Antigone is a Greek play, and the Chorus is the narrator.
The Chorus in a Greek play provides the narration. Unlike modern plays, the Chorus was actually a big part of the telling of the story. The Chorus would explain things and describe things that were not taking place on the stage.
For example, Antigone and Ismene discuss their situation, but the chorus steps in and gives a detailed and very colorful explanation, including the details of the battle that left their brothers dead.
He fell in an arc to the hard ground,
torch in hand, the one who with raging onslaught
furiously was breathing
with the rush of the most hateful winds.(135)
But, those things went otherwise,
and great Ares sent them to
various fates, smiting them,
our chariot's strongest horse.
In many Greek plays, the Chorus provides an important role by narrating and commenting on the action of the story. Things that can’t come across by dialogue make more sense when the Chorus fills in the blanks. This moves the play along and helps the audience understand the story better. The Chorus tells the audience what to feel and when, so it was an invaluable asset to the theatrical experience.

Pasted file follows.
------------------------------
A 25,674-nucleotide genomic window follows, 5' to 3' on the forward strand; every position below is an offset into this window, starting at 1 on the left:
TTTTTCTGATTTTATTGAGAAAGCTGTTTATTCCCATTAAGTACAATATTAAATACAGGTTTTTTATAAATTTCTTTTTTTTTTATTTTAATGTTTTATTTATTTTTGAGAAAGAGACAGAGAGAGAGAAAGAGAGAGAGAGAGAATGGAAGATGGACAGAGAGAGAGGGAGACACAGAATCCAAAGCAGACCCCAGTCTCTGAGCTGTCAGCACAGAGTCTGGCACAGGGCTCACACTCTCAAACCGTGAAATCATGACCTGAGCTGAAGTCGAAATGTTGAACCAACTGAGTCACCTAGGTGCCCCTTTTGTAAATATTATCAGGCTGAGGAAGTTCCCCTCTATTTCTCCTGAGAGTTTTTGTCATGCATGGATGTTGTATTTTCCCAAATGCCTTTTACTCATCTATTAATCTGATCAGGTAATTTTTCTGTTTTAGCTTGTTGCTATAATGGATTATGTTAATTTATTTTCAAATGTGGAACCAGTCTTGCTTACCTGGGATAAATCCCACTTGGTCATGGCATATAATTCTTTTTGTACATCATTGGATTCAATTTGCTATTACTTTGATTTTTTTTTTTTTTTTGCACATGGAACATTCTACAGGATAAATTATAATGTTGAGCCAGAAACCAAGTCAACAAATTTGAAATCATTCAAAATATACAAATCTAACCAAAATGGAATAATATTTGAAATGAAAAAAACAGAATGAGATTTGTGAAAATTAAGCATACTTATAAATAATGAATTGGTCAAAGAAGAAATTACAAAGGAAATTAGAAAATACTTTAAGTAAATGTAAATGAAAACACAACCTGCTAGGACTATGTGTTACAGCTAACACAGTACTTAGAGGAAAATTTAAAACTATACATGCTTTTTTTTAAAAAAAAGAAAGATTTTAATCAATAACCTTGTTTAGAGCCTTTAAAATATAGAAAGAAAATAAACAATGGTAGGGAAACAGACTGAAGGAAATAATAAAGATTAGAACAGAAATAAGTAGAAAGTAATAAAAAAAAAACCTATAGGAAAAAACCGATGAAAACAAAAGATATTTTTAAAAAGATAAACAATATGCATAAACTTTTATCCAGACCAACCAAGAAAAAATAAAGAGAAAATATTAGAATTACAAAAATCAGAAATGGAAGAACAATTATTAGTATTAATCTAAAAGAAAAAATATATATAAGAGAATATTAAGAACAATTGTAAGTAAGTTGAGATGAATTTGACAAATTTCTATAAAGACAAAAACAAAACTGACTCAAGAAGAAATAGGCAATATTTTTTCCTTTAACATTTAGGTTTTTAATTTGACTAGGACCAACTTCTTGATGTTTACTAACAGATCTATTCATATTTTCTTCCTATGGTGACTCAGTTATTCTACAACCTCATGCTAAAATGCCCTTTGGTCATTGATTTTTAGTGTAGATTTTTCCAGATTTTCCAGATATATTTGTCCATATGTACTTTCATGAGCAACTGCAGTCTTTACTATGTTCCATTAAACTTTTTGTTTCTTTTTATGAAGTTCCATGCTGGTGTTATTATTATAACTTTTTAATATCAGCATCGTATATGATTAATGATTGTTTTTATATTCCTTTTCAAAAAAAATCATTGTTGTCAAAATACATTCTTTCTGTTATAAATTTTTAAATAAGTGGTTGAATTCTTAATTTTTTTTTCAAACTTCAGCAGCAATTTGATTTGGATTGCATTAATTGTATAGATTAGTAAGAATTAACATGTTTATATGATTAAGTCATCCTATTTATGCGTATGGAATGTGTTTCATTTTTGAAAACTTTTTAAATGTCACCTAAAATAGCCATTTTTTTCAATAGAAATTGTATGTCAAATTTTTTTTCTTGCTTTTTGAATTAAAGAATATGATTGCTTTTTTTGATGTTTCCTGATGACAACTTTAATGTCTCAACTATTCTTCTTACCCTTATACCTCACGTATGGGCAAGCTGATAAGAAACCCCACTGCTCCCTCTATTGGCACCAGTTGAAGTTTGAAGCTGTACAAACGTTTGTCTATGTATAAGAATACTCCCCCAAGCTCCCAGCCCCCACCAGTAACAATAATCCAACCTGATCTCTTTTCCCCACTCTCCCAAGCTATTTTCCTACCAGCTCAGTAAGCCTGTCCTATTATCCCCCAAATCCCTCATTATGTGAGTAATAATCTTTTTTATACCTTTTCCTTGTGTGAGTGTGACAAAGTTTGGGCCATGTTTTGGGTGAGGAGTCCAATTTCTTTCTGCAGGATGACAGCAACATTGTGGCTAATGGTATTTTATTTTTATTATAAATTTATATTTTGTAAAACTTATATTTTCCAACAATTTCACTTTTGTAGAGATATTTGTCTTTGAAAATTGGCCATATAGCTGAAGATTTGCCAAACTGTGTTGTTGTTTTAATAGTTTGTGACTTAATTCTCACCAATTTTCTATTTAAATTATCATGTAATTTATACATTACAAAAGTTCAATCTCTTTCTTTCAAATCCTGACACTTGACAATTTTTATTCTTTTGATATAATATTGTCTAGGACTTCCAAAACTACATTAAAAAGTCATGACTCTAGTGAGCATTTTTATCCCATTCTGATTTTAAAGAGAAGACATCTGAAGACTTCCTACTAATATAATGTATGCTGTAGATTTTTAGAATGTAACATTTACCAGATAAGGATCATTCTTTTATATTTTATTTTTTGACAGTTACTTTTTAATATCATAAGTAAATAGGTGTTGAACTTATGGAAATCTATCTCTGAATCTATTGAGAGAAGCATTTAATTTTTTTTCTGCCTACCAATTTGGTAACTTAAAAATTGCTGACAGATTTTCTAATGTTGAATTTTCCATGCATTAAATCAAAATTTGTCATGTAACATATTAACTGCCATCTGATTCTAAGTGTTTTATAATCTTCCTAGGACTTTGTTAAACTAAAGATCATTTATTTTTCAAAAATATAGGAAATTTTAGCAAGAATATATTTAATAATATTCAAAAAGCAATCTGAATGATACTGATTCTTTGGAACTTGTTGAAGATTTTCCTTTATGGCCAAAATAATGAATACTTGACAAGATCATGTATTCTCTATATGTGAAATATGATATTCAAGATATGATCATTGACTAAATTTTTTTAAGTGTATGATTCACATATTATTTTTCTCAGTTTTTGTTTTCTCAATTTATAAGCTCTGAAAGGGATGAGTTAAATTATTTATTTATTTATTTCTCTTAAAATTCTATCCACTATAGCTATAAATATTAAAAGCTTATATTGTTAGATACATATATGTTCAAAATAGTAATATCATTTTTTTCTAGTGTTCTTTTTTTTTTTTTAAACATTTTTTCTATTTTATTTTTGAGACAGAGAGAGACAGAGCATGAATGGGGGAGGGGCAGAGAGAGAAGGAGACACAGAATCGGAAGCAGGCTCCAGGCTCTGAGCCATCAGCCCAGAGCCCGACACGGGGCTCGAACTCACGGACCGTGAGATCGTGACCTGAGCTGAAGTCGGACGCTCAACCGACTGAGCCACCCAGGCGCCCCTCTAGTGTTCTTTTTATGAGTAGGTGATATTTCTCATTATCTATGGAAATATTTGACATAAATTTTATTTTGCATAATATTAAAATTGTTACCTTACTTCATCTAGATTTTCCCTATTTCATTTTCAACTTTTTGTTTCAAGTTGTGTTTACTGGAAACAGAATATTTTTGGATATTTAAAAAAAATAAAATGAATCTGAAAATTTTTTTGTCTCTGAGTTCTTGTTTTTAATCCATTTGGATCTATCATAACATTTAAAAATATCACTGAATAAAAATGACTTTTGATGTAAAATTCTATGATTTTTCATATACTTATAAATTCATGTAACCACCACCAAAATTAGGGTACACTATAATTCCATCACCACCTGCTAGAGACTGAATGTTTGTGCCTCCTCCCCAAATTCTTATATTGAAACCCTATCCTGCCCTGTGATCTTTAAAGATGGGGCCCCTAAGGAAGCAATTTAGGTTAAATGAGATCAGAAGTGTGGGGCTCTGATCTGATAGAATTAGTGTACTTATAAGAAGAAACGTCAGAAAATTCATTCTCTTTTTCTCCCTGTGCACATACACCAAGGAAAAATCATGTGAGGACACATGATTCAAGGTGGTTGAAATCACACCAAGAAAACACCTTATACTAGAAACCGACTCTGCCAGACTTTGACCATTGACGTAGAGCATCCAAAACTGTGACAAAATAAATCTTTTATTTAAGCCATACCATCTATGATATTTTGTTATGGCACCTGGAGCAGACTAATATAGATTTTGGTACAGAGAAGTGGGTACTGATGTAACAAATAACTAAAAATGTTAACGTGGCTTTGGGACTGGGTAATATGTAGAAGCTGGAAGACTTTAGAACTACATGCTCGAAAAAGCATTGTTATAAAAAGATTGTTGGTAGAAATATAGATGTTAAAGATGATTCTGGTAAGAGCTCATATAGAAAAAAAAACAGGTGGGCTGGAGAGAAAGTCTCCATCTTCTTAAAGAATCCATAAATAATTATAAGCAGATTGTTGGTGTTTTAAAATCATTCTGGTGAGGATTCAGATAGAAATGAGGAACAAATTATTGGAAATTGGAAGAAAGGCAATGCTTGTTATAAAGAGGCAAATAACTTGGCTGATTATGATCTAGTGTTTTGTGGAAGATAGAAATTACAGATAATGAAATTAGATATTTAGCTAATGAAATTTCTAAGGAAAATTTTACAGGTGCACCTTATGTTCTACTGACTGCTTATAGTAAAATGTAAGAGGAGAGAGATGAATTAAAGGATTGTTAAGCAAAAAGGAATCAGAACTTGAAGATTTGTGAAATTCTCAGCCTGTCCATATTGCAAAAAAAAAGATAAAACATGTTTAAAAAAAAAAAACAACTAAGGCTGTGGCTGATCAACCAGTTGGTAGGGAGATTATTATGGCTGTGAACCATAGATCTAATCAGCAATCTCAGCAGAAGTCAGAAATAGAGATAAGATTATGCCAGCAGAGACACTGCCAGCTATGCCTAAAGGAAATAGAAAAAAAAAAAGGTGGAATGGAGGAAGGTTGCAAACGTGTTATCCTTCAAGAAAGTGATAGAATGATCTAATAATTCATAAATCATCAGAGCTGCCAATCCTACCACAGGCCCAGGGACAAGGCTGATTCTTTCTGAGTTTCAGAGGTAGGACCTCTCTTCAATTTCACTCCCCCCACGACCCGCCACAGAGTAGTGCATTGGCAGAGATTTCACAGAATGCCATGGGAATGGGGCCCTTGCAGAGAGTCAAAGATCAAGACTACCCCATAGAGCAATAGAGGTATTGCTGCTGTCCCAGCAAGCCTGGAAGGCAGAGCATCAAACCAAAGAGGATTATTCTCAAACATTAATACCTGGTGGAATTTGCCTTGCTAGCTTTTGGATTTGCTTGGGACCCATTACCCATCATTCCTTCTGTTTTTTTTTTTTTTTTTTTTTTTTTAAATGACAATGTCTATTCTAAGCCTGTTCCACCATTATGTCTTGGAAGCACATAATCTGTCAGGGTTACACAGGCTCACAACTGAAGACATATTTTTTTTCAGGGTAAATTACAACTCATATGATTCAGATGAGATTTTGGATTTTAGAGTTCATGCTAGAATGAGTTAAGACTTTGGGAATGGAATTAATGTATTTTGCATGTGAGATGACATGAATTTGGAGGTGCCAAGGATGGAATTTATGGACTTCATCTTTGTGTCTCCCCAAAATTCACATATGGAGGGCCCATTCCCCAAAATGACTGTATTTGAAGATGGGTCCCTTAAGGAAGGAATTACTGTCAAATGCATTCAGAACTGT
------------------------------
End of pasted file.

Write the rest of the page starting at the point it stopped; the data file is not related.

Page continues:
Narration identifies who the narrator of a story is speaking to. In general, there are two types of narration: direct and indirect. In direct narration, the narrator talks directly to the reader; in indirect narration, the narrator speaks to an unknown or absent audience. Because “Antigone” is a play presented from the third-person point of view, there is no narrator who speaks directly to the reader. Thus, the narration is indirect.